India, don’t fall for ethanol: Roadmap leads National Policy on Biofuels off track

India’s release of its 2025 ethanol roadmap earlier this summer made ripples throughout the environmental community but could create huge waves for the integrity of its national biofuels policy. In advancing the 20% national ethanol blending target (E20) by 5 years, to 2025, the roadmap largely abandons a focus on second-generation biofuels—which typically do not compete with food production—in favor of using maize, rice, sugarcane, and other food crops as feedstocks for ethanol production. Not surprisingly, the roadmap also ignores the potential to reduce ethanol demand through ambitious policies to promote electric vehicles as a complementary low-carbon fuel strategy.

The policy guiding the development of India’s alternative fuels sector is the National Policy on Biofuels (NPB), adopted by India’s Union Cabinet in 2018. It is a model biofuels strategy in part because it prioritizes second-generation feedstocks (which rely on non-food biomass, such as stalks and leaves), as well as molasses and surplus grains, to deliver significant emissions reductions in the transport sector without distorting food markets. The 2025 ethanol roadmap places a renewed focus on food-based feedstocks, a significant departure from the Ethanol Blended Program (EBP) laid out under the NPB.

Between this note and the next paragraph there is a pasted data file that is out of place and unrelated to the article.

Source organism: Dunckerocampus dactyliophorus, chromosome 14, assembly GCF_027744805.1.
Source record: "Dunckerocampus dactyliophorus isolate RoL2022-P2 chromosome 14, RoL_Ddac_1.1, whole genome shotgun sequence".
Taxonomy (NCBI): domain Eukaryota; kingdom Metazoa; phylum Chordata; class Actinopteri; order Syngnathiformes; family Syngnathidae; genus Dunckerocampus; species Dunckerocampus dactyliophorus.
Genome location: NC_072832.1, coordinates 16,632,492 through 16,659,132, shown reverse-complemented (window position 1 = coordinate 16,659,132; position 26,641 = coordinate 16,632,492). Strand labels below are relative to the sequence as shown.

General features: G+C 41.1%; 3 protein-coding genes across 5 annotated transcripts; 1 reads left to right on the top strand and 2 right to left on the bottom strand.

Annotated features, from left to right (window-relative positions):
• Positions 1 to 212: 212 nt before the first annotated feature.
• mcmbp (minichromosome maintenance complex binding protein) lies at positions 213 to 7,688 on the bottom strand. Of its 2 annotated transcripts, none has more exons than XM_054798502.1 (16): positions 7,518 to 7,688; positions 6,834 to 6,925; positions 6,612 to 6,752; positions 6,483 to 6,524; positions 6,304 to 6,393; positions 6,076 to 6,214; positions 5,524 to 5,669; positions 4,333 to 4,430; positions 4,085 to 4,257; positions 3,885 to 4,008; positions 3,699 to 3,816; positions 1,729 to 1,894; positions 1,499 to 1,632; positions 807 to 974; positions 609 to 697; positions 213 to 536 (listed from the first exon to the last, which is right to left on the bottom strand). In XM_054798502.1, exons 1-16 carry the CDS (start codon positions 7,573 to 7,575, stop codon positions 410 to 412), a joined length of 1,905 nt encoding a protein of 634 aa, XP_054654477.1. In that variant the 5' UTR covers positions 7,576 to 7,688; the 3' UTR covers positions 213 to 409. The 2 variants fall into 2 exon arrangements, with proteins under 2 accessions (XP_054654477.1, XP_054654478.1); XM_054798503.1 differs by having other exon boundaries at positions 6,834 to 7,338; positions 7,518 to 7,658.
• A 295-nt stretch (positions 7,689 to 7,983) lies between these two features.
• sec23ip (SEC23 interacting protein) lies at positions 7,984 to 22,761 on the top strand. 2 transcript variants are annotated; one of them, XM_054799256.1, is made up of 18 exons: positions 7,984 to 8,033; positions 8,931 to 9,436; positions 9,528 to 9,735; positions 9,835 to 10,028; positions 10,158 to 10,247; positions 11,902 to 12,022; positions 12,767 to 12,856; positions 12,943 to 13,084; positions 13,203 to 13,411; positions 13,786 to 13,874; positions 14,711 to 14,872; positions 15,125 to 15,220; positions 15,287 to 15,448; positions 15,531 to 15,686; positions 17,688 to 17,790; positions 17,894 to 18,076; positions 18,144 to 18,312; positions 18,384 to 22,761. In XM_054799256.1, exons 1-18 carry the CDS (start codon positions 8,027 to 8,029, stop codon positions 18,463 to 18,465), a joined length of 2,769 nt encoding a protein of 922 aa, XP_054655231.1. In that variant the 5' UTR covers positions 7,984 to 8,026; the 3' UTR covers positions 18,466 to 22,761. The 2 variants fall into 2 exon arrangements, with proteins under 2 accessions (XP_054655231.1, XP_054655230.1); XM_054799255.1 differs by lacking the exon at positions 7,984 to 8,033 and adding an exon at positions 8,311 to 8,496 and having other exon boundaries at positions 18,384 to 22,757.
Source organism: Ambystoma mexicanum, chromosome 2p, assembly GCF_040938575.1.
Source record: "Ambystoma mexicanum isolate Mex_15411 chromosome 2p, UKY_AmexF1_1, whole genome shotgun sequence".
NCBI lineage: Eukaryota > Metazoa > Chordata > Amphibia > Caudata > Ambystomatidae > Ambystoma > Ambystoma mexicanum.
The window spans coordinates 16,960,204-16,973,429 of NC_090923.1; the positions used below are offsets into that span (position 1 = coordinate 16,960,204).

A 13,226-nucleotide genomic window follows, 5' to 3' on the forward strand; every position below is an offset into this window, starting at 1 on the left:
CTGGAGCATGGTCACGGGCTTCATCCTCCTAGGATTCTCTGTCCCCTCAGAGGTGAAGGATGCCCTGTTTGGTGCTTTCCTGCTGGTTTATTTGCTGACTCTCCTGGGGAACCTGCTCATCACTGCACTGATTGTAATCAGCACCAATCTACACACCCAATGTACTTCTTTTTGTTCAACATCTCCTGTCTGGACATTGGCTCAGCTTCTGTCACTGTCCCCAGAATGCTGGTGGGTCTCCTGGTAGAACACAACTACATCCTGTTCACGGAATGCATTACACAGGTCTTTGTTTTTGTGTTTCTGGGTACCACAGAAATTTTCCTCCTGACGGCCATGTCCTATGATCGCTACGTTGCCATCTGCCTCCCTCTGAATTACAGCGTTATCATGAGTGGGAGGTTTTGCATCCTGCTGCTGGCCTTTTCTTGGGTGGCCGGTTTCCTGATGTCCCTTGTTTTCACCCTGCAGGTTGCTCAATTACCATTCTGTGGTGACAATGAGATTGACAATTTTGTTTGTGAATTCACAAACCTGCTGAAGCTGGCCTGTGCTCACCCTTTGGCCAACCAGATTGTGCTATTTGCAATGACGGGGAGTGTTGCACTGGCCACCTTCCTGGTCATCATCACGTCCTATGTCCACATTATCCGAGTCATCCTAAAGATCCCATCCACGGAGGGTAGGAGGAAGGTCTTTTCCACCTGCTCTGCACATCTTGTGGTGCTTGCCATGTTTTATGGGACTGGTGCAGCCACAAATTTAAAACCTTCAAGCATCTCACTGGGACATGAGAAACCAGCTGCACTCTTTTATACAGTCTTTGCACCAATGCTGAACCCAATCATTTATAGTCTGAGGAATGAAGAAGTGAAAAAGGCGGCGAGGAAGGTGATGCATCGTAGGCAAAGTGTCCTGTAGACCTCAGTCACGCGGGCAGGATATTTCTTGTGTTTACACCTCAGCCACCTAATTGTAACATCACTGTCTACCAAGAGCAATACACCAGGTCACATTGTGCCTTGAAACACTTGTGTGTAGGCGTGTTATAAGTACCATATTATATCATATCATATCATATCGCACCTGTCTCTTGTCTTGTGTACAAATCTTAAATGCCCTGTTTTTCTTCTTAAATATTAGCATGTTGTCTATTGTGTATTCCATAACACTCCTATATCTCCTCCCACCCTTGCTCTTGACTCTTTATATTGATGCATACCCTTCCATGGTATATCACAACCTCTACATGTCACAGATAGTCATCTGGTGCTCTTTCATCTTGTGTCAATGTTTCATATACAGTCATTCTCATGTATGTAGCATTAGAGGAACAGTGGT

Despite India’s past difficulty in meeting ethanol blend rates, the 2025 ethanol roadmap forecasts ample supply and corresponding blending targets. These projections are based in part on surplus grain production in recent years, the product of abnormally wet monsoon seasons. It is not clear that those production increases can be sustained, yet the ethanol roadmap doubles down on recent production successes: It estimates that ethanol production from domestic grains will increase a whopping four-fold by 2025, and that ethanol produced from sugarcane will increase more than 2.5 times.